Canaveral National Seashore | BEACHES

Playalinda Beach at Canaveral National Seashore

Playalinda Beach at Canaveral National Seashore

While the Canaveral National Seashore beach stretches continuously from the northern park boundary to the southern park boundary, it is divided into three sections for managerial purposes. The northern section, Apollo Beach, and the southern section, Playalinda Beach, are accessible by vehicle. A park road runs the length of each, and there are various beach access locations, all complete with parking areas. The beach in the middle, Klondike Beach, can only be reached on foot, and a backcountry permit is required to enter. Get your permit at the entrance stations at Apollo Beach or Playalinda Beach. There is a small fee, and only 25 permits are issued each day on a first come, first served basis. See Canaveral National Seashore’s Backcountry Hiking Day Use web page for the current prices. There is no camping on Klondike Beach, so you must return from your journey by the end of the day.

For those who have never visited a National Seashore, this is a rare opportunity to spend time on a beach that is as pristine today as it was thousands of years ago. There are no hotels, homes, restaurants, or other tourist amenities lining the shore. This means you must bring your own drinks, food, and beach equipment. The only development is the road through the park and the parking areas, each of which has a small building that houses a chemical toilet (no water) and a boardwalk that leads over the sand dunes to the beach.

Due to its proximity to the Kennedy Space Center—a large tourist draw—Playalinda Beach is much more popular than Apollo Beach. The increased popularity can also be attributed to the fact that Playalinda has nearly 1,000 parking spaces as compared to a little more than 150 at Apollo Beach. People head to Playalinda simply to avoid the hassle of trying to find a parking spot at Apollo.

Unexpected at a National Seashore are two nude beaches. Access to these is from the very last parking area at both Apollo and Playalinda Beaches. The National Park Service follows state and county laws in regards to nudity since there is no federal law addressing the subject, and both nude beaches were established before Canaveral National Seashore was created. At Apollo Beach, which is in Volusia County, nudity is legal and an agreement was made between the nudists and the National Park Service to keep suits on until 150 yards south of the last parking area (though not everyone follows the rules). At Playalinda Beach in Brevard County, nudity is illegal, and while arrests have been made over the years, law enforcement tends to turn a blind eye to the matter unless complaints are made. In either location, you can be arrested for lewd behavior or photographing naked children—yes, whole families are known to enjoy the beach. The largest nude crowd is at Playalinda, though this is mainly due to the limited parking at Apollo Beach.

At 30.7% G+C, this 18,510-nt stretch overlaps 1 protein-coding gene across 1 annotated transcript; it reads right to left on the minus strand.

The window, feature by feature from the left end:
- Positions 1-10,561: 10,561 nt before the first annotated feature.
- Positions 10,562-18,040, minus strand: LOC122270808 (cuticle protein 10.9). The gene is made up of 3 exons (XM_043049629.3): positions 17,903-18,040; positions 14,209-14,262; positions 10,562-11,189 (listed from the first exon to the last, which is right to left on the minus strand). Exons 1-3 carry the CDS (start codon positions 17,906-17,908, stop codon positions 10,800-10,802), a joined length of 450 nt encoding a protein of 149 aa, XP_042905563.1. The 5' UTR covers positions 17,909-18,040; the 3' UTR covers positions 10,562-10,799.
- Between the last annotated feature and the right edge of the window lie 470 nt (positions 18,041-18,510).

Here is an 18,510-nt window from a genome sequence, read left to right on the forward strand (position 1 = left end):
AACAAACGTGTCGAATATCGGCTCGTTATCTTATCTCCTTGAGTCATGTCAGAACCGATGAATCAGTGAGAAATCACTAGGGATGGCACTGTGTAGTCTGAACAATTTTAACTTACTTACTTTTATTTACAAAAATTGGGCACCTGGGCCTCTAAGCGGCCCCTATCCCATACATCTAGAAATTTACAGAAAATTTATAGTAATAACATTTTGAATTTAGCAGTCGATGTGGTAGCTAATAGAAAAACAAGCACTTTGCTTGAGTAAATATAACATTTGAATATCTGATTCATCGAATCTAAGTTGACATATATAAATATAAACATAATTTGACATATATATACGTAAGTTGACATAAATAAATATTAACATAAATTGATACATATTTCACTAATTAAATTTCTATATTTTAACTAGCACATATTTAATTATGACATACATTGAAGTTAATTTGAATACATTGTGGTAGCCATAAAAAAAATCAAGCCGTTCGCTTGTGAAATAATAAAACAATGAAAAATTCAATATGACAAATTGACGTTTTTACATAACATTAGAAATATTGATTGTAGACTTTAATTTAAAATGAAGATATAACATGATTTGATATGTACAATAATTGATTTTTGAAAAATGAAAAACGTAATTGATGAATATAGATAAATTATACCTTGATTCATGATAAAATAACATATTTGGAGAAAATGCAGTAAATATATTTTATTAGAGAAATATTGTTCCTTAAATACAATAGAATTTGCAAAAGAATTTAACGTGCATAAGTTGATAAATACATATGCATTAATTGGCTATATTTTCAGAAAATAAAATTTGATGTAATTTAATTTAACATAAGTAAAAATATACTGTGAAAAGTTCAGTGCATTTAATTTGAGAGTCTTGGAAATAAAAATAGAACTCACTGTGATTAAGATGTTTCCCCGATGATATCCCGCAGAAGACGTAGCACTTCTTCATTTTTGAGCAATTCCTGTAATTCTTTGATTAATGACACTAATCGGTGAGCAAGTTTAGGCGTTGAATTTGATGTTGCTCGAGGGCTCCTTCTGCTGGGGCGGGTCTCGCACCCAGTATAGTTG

I did not visit Klondike Beach for two reasons. One, beach is beach, so I didn’t see much reason to spend time walking on Klondike Beach only to see the same sand, dunes, and waves that I can see at Apollo or Playalinda beaches. However, the main reason I refrained from visiting Klondike is because access requires a walk through the nude beaches. I have no problem with nudity, but I was apprehensive about being a clothed guy with a camera on a nude beach. On top of that, there is also the small hassle of stopping at the entrance station and getting a permit. However, if you want to get away from the crowds, Klondike Beach is definitely the place to visit.

Beach at Canaveral National Seashore

Beach at Canaveral National Seashore

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Last updated on April 18, 2022
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